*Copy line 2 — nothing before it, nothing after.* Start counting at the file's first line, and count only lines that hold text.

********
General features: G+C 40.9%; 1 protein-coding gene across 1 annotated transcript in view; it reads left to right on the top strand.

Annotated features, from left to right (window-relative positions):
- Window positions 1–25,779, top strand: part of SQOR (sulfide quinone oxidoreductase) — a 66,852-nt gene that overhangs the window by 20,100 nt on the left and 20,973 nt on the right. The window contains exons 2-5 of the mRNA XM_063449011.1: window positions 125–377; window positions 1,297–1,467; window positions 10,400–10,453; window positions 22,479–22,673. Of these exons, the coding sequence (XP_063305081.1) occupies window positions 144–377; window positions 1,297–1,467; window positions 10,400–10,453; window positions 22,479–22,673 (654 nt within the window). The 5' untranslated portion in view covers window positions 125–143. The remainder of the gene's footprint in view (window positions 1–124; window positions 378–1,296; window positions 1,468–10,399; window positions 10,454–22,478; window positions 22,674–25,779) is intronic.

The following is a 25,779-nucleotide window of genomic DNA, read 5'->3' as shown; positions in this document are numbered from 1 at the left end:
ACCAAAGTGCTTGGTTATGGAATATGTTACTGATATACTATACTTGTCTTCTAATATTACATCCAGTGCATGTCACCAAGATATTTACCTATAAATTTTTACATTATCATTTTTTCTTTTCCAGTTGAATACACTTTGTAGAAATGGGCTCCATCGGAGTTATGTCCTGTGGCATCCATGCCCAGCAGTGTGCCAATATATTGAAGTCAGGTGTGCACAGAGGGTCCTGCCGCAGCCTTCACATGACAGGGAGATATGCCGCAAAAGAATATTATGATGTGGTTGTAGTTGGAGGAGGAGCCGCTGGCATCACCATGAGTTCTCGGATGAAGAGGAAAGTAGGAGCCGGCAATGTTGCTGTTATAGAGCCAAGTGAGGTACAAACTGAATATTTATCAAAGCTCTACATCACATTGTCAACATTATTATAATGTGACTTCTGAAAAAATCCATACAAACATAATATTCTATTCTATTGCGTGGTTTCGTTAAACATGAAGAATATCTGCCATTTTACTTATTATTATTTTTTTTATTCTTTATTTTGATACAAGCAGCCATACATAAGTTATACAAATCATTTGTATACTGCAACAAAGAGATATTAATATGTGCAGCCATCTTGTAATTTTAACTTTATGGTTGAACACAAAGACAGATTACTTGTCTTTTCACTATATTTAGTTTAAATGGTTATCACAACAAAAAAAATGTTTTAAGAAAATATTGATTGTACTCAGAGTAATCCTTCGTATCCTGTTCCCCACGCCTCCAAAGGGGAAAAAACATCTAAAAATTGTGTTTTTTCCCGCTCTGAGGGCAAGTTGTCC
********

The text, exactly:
Annotated features, from left to right (window-relative positions):